2013 Virani Lecture
Thursday, March 14th, 2013 – The Pity of Partition, Manto’s Life Times and Work across the India-Pakistan Divide
With guest speaker Professor Ayesha Jalal
Ayesha Jalal is a professor at Tufts University. Since 2003, she has held a joint appointment at the History Department and the Fletcher School of Law and Diplomacy and she is currently the holder of the Mary Richardson chair. After double majoring in history and political science from Wellesley College in 1978, Jalal went to the United kingdom where she received her doctorate in history from the University of Cambridge in 1983. She was a MacArthur fellow between 1998–2003.
6:15 PM - Reception
7:15 PM - Lecture
A rising screenplay writer in the Bombay film industry at the time of partition, Manto’s reluctant journey across the arbitrary lines of 1947 to Lahore illustrates the curious symbiosis between life and literature at the moment of a great historical rupture. The talk will demonstrate how the life and work of Manto unsettle the dominant communitarian mode of analyzing partition. By probing the creative tension between fictional and historical narratives, the lecture will analyze the post-colonial transition, the advent of the Cold War in South Asia, the impact on Pakistan and its relations with India
Amir and Yasmin Virani are second generation Ugandans who have adopted Canada as their home. Their incredible story gives an insight into their life, and their experiences provide the background to what has led to their generous donations to UBC, the Vancouver community, and British Columbia as a whole.
Born and raised in Uganda, the Viranis enjoyed life just as any family would in their home country. Having grown up, married, and started a family in Uganda, the Viranis were fully established in their East African community. And then a drastic regime change in Uganda followed by immense political destabilization changed their lives forever.
After leaving Uganda – stateless and dependant on other nations’ support – Amir and Yasmin moved to England where Amir’s brothers lived while studying at university. Amir and Yasmin applied for Canadian Visas and after 11 months in London they came to Canada to start all over again.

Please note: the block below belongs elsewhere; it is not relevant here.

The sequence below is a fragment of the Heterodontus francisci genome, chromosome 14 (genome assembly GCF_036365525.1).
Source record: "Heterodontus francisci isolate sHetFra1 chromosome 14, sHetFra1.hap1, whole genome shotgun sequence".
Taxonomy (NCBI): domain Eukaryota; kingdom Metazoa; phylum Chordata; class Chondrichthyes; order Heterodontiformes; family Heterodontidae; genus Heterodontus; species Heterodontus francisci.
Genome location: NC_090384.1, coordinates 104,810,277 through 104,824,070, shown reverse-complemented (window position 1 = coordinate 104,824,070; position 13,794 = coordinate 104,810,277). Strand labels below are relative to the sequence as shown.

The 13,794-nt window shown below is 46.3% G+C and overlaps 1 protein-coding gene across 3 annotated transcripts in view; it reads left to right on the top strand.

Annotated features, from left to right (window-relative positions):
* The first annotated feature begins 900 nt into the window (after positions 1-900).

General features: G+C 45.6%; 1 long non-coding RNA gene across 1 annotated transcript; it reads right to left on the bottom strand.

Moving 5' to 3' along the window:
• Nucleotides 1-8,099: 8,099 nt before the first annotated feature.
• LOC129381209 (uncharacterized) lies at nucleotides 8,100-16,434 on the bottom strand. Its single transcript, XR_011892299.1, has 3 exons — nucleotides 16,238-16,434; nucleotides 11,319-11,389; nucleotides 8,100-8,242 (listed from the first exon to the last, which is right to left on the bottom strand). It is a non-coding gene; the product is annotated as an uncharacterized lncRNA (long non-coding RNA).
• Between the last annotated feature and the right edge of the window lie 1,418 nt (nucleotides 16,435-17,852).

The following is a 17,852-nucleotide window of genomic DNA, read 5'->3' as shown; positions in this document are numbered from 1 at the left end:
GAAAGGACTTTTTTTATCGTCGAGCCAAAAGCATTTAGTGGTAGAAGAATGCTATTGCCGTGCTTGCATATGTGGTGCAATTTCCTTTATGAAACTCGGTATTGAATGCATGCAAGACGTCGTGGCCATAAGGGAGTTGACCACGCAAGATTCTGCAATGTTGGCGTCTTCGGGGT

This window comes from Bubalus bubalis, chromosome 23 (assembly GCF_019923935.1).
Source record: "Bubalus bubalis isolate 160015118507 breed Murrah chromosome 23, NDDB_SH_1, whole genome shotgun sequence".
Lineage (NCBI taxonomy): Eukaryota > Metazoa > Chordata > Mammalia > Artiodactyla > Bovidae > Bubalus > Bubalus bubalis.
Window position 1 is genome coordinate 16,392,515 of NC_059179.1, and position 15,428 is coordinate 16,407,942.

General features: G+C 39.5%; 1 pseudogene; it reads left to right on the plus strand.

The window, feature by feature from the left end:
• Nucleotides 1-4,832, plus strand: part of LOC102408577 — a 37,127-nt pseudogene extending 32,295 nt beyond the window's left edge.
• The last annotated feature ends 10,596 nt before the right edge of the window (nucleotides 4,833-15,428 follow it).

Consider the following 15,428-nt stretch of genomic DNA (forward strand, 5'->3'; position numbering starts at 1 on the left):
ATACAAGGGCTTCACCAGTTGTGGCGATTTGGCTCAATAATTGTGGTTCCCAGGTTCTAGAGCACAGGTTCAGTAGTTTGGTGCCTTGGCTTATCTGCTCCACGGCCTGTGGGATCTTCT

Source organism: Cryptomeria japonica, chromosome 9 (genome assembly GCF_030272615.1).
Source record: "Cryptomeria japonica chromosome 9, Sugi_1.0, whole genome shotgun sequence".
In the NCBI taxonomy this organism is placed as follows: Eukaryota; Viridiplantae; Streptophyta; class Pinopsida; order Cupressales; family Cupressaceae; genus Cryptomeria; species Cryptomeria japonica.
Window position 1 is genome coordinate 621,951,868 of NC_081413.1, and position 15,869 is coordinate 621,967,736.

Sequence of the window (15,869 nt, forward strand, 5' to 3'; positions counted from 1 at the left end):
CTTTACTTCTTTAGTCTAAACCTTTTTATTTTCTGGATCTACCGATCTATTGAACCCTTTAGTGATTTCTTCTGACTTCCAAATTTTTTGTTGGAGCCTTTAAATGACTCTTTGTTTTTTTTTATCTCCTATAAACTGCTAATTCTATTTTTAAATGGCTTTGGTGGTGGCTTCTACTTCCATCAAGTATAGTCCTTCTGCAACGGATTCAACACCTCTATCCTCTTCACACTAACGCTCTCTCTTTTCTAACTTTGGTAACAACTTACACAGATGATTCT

“We were one of the fortunate ones that knew where we were going,” explains Yasmin as she describes how countless other families were evacuated by UN troupes, often being split up and taken to different countries.
With only one suitcase per person to preserve three generations’ worth of memories, Amir and Yasmin left everything behind and began their life in Canada with two small children and a new lease on life.
Upon arriving in Canada, Amir worked briefly as an accountant; however, he knew that he wanted to start his own business. In 1976 he purchased a bankrupt coffee roasting business on Main Street in Vancouver with his brothers. He used the new business as a platform to start importing, wholesaling and distributing dried fruits, nuts and seeds. Over time, he added a manufacturing arm to the business. When Amir finally sold his company in 2007, Golden Boy Foods was the largest manufacturer of peanut butter in Canada and the Western United States with sales of over $250 million annually.
The traumatic circumstances that led to this success have made the Viranis realize the important role Canada and their community played in their lives. Amir talks about Canada as “a safe haven where you can raise your children without fear – a place where with hard work, determination, and commitment you can make any dream come true.” To give back to the country that welcomed them with open arms, Amir and Yasmin established the Amir and Yasmin Virani Foundation as a way to reach out to different organizations in B.C.
One of the foundation’s initiatives is The Kids at Risk program aimed at giving socially or economically disadvantaged children the tools, resources and support they need to succeed in life. This comes from the Viranis’ strong beliefs that education is a precious gift that cannot be taken away from anyone – regardless of what challenges one may face in life.
The Viranis’ effort to have a positive effect on their community does not end there. To help educate the community about the part of the world from which they come, and to support programs that foster and encourage cross-cultural communication, the Viranis have funded the Virani Lecture Series at UBC.
The Virani Lecture Series presents an opportunity to start an open dialogue about Islam through the study of art, literature and history. Asian scholars and artists are brought together to showcase how Asian cultures are not that different from those in Canada. The lecture series is now in its fourth year and features films, speakers, and performers from all over South Asia.
By: Arash Ehteshami
Arts Wire: November 25, 2010